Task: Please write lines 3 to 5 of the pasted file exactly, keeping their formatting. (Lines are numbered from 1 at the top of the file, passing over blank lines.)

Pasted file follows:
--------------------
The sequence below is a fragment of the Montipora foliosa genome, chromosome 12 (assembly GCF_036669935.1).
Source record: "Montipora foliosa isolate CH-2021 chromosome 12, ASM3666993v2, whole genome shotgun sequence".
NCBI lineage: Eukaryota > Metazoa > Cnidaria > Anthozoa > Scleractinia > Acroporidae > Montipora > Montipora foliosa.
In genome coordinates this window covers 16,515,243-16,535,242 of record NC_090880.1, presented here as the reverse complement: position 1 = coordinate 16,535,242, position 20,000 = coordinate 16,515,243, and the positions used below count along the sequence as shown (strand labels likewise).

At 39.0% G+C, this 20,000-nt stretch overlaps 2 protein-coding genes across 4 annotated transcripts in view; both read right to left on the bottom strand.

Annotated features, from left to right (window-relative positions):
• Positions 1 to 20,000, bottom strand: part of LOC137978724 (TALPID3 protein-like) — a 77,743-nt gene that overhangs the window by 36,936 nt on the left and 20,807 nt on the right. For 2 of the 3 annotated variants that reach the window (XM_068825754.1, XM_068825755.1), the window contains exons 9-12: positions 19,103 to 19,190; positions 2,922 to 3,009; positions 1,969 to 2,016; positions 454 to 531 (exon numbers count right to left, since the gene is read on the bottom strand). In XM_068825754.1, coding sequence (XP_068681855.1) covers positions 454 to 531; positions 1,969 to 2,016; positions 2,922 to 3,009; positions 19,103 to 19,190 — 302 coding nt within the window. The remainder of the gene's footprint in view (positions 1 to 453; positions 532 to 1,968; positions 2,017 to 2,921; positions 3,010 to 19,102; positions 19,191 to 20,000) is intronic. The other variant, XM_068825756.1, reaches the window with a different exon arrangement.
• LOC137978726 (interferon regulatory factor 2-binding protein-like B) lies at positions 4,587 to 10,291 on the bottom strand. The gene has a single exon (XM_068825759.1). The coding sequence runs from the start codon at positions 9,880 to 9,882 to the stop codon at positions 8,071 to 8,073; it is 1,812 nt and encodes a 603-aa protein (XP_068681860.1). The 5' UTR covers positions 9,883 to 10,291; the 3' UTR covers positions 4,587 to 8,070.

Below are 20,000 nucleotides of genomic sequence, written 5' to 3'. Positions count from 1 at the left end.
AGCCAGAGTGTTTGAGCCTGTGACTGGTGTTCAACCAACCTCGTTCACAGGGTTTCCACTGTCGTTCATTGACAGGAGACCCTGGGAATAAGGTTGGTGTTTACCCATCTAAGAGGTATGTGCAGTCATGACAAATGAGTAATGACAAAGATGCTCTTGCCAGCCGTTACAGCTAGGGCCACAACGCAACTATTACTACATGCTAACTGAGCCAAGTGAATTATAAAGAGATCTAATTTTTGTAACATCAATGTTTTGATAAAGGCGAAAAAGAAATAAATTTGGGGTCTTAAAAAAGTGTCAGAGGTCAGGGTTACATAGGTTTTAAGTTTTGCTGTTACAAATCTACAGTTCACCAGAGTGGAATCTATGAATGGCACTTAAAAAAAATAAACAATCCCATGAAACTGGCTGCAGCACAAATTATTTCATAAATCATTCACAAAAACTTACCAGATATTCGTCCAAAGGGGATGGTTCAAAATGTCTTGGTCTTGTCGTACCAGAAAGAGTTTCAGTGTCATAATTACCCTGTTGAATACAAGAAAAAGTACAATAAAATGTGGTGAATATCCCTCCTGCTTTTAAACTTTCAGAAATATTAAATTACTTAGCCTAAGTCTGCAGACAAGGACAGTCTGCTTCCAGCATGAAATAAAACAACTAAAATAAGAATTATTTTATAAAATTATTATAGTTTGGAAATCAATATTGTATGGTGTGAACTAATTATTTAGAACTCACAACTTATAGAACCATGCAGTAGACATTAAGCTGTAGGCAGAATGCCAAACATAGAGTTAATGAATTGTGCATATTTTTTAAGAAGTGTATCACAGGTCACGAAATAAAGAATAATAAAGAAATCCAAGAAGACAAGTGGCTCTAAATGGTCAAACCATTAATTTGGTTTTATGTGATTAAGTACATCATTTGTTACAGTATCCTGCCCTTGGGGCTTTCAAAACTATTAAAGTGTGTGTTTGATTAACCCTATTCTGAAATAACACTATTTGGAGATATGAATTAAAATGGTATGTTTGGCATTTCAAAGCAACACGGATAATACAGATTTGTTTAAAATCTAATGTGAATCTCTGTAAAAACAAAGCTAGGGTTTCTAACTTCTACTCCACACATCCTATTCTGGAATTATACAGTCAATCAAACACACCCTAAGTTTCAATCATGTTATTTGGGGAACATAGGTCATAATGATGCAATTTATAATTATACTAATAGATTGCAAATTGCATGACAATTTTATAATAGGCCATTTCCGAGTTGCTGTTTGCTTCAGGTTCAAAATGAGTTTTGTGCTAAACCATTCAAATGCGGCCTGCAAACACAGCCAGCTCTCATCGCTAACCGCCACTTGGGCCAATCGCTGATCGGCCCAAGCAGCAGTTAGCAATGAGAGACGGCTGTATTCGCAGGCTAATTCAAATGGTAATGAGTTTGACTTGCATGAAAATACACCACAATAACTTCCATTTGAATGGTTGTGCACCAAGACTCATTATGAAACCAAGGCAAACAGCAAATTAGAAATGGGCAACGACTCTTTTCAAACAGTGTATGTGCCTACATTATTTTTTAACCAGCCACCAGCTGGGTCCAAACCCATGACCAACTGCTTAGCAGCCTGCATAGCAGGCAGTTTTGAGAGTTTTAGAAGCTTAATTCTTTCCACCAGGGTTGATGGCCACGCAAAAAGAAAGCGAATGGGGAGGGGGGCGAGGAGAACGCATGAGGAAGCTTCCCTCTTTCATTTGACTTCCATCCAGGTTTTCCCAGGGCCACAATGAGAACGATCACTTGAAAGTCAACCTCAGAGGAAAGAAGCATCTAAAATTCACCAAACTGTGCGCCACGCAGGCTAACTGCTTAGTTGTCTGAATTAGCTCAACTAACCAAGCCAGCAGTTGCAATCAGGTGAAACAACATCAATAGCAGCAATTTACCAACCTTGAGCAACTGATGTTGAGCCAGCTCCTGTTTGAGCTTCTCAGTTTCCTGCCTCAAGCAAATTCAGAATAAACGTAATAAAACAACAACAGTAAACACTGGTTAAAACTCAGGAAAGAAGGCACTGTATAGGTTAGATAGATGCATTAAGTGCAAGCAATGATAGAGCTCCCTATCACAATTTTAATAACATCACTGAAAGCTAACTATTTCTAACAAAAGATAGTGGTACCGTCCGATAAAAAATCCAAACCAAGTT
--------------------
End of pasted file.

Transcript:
NCBI lineage: Eukaryota > Metazoa > Cnidaria > Anthozoa > Scleractinia > Acroporidae > Montipora > Montipora foliosa.
In genome coordinates this window covers 16,515,243-16,535,242 of record NC_090880.1, presented here as the reverse complement: position 1 = coordinate 16,535,242, position 20,000 = coordinate 16,515,243, and the positions used below count along the sequence as shown (strand labels likewise).

At 39.0% G+C, this 20,000-nt stretch overlaps 2 protein-coding genes across 4 annotated transcripts in view; both read right to left on the bottom strand.